JP-A-5-72724 discloses a transfer method using a photosensitive transfer material comprising a temporary substrate, particularly a gelatin-coated plastic film, having thereon a thermoplastic resin layer, a parting layer, and a photosensitive resin layer in this order, in which the photosensitive resin layer is adhered to a permanent substrate, and the temporary substrate and the thermoplastic resin layer are then simultaneously stripped off to leave the photosensitive resin layer on the permanent substrate. According to this method, however, it is not always easy to control the release between the thermoplastic resin layer and the parting layer, which is a disadvantage in automating the release operation.

U.S. Pat. No. 5,292,613 discloses a photosensitive transfer material comprising a temporary substrate having thereon an alkali-soluble thermoplastic resin layer, an intermediate layer, and a photosensitive resin layer in this order. The transfer properties of this transfer material are still insufficient for achieving a high speed and a high yield in transfer, even at a high temperature, onto a permanent substrate whose surface roughness is equal to the thickness of the photosensitive resin layer. In addition, removal of the alkali-soluble thermoplastic resin layer with an alkali aqueous solution takes time, making it difficult to increase the speed of the whole line.

U.S. Pat. No. 5,292,613 discloses a photosensitive transfer material comprising a temporary substrate having thereon an alkali-soluble thermoplastic resin layer, an intermediate layer, and a photosensitive resin layer in this order. If the alkali-soluble thermoplastic resin layer comprises a soft resin or contains a large quantity of a plasticizer in an attempt to increase the transfer speed, fine wrinkles develop on the intermediate layer, formed on an alkali-soluble thermoplastic resin layer formed on a temporary substrate, and remain there as surface unevenness, called reticulation. Reticulation has been a hindrance to obtaining a smooth coating surface of a photosensitive resin layer formed thereon. It has therefore been difficult to achieve a high speed in transfer while preventing reticulation.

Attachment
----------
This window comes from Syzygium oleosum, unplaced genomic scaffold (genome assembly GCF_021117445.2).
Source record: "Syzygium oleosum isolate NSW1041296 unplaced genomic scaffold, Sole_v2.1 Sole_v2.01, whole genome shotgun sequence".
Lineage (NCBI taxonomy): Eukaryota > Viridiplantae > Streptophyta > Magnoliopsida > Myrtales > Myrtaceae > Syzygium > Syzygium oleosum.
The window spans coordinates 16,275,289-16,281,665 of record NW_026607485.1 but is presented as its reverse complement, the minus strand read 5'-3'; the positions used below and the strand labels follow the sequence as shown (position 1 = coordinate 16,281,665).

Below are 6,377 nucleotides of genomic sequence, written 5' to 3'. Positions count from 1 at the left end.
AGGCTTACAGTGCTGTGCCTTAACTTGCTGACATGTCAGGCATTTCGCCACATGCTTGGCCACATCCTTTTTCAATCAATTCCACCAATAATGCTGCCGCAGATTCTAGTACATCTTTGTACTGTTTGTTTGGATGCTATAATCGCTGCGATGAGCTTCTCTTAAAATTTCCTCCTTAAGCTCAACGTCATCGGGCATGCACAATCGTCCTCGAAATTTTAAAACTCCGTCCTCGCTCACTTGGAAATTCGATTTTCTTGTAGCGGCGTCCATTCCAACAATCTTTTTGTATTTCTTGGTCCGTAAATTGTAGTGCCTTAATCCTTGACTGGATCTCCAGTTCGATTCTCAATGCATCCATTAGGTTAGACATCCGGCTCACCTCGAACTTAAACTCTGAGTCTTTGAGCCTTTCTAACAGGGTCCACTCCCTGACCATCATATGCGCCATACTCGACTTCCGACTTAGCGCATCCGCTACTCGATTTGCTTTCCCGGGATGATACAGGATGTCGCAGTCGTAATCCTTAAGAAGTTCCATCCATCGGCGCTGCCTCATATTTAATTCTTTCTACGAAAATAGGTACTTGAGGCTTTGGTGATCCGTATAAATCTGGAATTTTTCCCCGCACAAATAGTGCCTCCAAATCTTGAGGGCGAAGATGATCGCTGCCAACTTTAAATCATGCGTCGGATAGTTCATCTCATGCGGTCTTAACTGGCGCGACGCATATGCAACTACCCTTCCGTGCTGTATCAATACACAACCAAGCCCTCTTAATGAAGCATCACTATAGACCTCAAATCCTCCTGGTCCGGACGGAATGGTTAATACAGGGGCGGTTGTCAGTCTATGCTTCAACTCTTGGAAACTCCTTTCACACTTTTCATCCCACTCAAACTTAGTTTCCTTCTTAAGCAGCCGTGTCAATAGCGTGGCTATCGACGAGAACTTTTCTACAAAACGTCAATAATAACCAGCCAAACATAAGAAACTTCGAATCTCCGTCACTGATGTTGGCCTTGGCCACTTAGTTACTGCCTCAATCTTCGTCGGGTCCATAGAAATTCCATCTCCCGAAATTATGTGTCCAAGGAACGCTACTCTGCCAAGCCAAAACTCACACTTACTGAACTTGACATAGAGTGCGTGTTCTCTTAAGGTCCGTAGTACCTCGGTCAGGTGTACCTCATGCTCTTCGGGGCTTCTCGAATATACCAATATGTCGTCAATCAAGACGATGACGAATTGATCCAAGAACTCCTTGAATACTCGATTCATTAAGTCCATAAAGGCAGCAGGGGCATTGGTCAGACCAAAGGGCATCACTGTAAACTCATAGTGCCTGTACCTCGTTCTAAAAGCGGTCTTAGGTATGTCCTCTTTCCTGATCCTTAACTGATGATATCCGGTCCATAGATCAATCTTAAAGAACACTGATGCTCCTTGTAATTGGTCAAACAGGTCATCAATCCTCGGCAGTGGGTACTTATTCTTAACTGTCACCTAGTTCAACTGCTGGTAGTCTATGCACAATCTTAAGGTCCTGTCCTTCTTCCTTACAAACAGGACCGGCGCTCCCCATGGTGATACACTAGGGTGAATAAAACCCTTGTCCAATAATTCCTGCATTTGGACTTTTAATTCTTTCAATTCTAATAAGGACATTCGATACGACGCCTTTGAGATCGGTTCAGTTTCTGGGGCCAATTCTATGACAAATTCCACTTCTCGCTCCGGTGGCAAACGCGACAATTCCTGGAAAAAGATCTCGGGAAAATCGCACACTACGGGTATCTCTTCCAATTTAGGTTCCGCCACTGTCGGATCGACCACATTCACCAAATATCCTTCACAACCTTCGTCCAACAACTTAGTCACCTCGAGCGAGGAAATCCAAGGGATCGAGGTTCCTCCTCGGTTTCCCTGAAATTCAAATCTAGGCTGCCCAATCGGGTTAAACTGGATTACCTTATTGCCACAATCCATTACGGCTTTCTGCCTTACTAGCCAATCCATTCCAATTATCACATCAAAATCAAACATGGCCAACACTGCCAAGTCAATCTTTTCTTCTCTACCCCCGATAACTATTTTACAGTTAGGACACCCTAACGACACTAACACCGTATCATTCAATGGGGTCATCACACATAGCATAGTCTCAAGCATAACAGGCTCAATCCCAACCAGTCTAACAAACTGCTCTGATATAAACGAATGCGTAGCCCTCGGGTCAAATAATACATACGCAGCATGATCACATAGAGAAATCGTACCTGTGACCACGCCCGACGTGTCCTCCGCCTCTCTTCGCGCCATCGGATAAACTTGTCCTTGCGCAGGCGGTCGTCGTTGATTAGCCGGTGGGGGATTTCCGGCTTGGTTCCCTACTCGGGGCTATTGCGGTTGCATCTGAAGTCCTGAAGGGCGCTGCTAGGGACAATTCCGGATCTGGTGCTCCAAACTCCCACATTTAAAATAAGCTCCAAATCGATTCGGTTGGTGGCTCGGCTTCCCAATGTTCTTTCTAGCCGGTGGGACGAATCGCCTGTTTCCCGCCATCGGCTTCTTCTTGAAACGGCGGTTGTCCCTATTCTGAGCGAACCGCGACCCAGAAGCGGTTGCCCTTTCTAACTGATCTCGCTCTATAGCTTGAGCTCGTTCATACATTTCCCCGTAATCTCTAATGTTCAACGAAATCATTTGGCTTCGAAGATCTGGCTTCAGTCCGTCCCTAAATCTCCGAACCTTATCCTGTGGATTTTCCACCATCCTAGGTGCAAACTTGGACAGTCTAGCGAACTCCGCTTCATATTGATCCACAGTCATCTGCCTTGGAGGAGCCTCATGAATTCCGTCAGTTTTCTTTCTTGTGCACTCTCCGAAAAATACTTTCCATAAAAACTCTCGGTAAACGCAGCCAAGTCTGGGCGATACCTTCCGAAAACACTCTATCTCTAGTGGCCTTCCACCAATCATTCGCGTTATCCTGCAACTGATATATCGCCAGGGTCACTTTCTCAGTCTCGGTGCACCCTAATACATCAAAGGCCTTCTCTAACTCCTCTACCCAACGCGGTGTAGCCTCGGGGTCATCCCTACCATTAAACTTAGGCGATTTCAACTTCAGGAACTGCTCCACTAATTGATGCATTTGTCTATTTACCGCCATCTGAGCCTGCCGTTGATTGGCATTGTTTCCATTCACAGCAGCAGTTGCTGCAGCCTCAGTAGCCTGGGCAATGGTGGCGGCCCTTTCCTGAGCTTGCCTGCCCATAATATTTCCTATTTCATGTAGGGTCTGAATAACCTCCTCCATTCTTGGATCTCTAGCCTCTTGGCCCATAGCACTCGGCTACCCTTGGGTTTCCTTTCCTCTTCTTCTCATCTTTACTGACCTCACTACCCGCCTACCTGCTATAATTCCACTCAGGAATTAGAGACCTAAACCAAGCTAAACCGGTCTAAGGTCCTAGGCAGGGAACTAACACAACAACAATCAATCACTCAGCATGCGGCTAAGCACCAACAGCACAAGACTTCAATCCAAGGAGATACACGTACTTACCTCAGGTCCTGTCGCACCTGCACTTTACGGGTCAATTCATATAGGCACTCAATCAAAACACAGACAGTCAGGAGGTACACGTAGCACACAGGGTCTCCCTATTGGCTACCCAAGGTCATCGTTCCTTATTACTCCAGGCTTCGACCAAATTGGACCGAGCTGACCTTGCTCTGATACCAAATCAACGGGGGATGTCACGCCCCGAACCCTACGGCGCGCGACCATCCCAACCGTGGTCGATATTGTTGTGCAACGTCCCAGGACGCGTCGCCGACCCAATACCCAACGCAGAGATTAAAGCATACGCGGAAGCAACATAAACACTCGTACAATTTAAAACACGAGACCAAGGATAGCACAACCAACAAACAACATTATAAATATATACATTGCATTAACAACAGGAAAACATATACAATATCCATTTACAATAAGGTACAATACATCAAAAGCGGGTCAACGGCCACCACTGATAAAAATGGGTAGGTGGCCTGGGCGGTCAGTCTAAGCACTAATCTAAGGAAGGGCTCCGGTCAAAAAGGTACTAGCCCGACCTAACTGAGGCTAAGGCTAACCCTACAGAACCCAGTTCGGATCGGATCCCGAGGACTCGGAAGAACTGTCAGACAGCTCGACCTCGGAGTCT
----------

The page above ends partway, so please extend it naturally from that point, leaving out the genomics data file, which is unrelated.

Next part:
SUMMARY OF THE INVENTION

An object of the present invention is to provide a photosensitive transfer material in which the photosensitive resin layer can be transferred to a permanent substrate at a high speed without involving entrapment of air due to unevenness of the permanent substrate surface (scratches or differences in level based on previously existing pixels, etc.), the temporary substrate can be stripped off satisfactorily, exposure to light can be conducted in air, and the alkali-soluble thermoplastic resin layer can rapidly be removed with an alkali aqueous solution.

Another object of the present invention is to provide a method for image formation using the above-mentioned photosensitive transfer material.

A further object of the present invention is to provide a photosensitive transfer material in which the photosensitive resin layer suffers from no surface unevenness due to reticulation which would occur on an intermediate layer when the intermediate layer is provided on an alkali-soluble thermoplastic resin layer and to provide a method for image formation using such a photosensitive transfer material.

A yet further object of the present invention is to provide a photosensitive transfer material in which the alkali-soluble thermoplastic resin layer has a reduced thickness so as to minimize the amount of the alkali-soluble thermoplastic resin dissolved into a developing solution thereby reducing fatigue of the developing solution.

A still further object of the present invention is to provide an image formation method which prevents fatigue of a developing solution or unevenness of development.